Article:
Home > Publications . Search All . Browse All . Country . Browse PSC Pubs . PSC Report Series

PSC In The News

RSS Feed icon

Stafford says exiting down stock market worsened position of low-income households

Bailey's work cited on growing income disparities in college enrollment and graduation

Murphy says mobile sensor data will allow adaptive interventions for maximizing healthy outcomes

Highlights

PSC Fall 2014 Newsletter now available

Martha Bailey and Nicolas Duquette win Cole Prize for article on War on Poverty

Michigan's graduate sociology program tied for 4th with Stanford in USN&WR rankings

Jeff Morenoff makes Reuters' Highly Cited Researchers list for 2014

Next Brown Bag

Monday, Nov 3
Melvin Stephens, Estimating Program Benefits

The Development of a Pilot Training Program for Peer Leaders in Diabetes Process and Content

Archived Abstract of Former PSC Researcher

Tang, T.S., M.M. Funnell, M. Gillard, R. Nwankwo, and Michele Heisler. 2011. "The Development of a Pilot Training Program for Peer Leaders in Diabetes Process and Content." Diabetes Educator, 37(1): 67-77.

Purpose The goal of this study is to describe the process of developing a program that trains peers to facilitate an empowerment-based diabetes self-management support intervention. Methods To guide and advise the development process, the authors formed a peer leader training action committee. The committee was an interdisciplinary group (principal investigator, nurse-certified diabetes educators, dietitian-certified diabetes educators, nutritionist, physician, and 3 community members) that met every 3 months over a 1-year period for continuous quality improvement meetings. During meetings, the committee reviewed and supervised the curriculum development, provided feedback, and informed modifications and improvements. Results The resulting peer leader training program is a 46-hour program with 2 training sessions conducted per week over a 12-week period. The competency-based training program is based on the theory of experiential learning, and it consists of 3 major components-namely, building a diabetes-related knowledge base, developing skills (communication, facilitation, and behavior change), and applying skills in experiential settings. All components are integrated within each training session using a range of instructional methods, including group brainstorming, group sharing, role-play, peer leader simulations, and group facilitation simulations. Conclusion Through the process described above, the authors developed a training program that equips peer leaders with the knowledge and skills to facilitate empowerment-based diabetes self-management support interventions. Future directions include conducting and evaluating the peer training program.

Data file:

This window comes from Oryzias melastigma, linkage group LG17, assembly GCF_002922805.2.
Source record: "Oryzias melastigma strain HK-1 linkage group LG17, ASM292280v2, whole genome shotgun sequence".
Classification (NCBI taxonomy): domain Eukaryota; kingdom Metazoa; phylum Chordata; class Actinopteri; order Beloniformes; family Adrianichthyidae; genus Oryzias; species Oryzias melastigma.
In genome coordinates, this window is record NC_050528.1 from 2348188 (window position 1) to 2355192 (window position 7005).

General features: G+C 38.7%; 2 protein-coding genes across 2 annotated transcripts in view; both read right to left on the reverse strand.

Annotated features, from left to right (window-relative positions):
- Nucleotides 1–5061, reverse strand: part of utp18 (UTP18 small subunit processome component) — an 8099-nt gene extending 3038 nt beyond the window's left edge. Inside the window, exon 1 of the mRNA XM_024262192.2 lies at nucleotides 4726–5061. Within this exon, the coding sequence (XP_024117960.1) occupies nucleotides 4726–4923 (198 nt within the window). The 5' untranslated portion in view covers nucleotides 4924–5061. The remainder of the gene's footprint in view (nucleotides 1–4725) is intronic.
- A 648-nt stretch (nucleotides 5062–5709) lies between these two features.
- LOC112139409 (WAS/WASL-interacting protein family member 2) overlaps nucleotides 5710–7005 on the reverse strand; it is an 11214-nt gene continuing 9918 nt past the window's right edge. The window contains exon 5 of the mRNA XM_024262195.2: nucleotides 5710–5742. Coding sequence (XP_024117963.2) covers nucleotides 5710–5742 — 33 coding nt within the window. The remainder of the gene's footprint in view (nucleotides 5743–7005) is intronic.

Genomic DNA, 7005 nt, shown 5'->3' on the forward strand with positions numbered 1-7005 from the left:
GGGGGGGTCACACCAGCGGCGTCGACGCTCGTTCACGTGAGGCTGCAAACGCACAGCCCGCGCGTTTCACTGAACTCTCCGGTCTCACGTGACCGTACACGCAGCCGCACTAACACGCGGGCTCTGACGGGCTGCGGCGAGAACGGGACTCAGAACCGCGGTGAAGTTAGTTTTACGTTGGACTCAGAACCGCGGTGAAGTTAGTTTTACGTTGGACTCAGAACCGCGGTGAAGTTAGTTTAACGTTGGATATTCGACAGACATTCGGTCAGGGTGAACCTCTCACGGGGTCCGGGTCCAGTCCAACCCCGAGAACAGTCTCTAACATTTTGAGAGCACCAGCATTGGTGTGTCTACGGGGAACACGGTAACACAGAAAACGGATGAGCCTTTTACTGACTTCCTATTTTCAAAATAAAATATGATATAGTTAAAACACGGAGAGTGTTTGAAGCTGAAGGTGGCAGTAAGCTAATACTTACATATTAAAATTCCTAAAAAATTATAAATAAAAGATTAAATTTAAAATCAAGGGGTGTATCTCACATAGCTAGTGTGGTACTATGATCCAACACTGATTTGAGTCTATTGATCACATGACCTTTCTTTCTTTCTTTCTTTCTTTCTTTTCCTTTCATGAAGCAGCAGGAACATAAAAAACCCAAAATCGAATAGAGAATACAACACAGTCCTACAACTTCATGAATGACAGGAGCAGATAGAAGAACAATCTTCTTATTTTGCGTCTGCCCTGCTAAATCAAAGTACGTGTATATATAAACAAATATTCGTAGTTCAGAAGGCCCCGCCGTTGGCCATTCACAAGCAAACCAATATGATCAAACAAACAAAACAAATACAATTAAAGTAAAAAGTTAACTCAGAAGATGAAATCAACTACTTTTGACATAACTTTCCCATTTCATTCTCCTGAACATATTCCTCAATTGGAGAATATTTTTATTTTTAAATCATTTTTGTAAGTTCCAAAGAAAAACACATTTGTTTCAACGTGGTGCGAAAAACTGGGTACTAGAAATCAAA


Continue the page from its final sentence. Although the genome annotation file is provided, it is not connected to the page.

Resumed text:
DOI:10.1177/0145721710387308 (Full Text)

Browse | Search : All Pubs | Next